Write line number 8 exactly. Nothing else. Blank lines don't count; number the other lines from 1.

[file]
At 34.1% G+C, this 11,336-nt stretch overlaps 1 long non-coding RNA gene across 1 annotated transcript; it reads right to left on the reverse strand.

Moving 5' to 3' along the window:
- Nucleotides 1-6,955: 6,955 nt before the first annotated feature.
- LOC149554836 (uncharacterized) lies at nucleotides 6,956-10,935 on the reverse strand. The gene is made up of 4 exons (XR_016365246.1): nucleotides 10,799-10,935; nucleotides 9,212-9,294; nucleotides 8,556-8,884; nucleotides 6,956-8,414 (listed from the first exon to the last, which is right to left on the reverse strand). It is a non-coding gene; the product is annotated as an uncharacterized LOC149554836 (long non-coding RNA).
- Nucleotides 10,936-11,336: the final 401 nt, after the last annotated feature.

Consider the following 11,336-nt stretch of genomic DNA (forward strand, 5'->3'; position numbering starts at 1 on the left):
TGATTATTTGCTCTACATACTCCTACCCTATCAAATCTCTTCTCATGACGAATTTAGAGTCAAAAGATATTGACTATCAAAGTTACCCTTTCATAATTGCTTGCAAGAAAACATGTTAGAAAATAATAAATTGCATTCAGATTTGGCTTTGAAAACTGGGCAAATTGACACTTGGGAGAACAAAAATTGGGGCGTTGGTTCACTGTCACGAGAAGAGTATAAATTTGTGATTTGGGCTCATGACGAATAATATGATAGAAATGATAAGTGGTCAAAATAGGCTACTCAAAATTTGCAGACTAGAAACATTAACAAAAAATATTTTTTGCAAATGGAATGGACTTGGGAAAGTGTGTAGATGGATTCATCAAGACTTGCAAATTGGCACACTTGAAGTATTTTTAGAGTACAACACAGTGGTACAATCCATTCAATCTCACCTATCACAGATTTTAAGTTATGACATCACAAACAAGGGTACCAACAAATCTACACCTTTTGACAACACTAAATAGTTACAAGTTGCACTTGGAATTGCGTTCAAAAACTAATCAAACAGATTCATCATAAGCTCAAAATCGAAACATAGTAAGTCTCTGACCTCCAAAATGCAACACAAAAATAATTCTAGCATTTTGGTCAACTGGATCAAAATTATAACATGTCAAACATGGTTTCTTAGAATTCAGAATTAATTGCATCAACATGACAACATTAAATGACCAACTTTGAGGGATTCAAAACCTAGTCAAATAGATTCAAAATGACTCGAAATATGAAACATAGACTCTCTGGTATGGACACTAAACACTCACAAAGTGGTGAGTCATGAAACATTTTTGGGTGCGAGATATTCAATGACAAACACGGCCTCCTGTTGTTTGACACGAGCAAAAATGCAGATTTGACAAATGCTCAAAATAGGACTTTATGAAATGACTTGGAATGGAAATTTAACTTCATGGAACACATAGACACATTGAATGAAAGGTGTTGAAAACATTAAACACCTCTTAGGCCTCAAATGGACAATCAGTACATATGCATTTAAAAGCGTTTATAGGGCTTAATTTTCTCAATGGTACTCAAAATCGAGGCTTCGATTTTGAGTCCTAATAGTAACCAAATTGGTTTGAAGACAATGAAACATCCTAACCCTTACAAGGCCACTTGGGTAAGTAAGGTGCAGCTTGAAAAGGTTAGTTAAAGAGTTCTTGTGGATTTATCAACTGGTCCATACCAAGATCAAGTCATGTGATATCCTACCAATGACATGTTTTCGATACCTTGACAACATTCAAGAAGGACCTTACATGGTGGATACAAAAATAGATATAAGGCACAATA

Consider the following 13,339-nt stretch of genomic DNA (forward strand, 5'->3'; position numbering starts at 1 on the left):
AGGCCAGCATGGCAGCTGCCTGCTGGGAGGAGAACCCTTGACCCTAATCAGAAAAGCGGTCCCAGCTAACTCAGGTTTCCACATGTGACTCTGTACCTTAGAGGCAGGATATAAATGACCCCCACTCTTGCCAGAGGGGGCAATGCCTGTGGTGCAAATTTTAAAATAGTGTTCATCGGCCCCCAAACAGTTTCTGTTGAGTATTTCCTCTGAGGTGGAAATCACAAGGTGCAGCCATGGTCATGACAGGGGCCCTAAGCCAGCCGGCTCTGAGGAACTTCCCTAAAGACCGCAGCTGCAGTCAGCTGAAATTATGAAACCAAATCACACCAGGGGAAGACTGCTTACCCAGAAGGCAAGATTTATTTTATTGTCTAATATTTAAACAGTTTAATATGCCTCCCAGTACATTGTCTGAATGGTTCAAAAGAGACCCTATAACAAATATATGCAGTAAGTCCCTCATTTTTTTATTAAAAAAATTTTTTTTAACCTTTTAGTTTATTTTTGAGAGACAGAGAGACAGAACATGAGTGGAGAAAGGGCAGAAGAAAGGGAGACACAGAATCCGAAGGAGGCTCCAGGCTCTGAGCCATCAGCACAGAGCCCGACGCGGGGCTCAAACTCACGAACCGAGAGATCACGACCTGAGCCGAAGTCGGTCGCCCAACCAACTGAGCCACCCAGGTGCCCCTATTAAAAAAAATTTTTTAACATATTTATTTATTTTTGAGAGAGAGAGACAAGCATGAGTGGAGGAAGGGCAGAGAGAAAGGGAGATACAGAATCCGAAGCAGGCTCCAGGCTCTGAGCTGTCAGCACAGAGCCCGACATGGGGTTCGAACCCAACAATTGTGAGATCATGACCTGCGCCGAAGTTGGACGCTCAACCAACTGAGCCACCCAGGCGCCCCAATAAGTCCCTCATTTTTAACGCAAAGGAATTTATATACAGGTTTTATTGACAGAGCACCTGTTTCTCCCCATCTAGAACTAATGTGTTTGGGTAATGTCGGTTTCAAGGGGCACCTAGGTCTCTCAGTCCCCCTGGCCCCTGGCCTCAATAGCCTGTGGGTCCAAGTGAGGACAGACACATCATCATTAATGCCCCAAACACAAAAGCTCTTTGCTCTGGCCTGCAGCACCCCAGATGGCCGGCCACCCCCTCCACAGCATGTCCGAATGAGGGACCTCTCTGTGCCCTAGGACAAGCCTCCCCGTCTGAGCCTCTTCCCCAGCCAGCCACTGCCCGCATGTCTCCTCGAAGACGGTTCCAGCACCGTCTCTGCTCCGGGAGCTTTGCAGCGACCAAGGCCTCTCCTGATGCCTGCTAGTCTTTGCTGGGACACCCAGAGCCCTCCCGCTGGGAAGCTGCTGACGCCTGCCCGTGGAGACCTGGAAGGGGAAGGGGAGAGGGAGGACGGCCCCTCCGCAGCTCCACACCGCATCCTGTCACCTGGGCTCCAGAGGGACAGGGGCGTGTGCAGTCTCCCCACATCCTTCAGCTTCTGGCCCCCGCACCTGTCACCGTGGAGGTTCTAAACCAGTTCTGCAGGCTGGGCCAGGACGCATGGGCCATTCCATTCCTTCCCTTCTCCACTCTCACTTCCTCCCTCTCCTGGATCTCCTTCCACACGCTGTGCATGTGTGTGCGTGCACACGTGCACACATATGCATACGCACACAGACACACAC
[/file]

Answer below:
Consider the following 13,339-nt stretch of genomic DNA (forward strand, 5'->3'; position numbering starts at 1 on the left):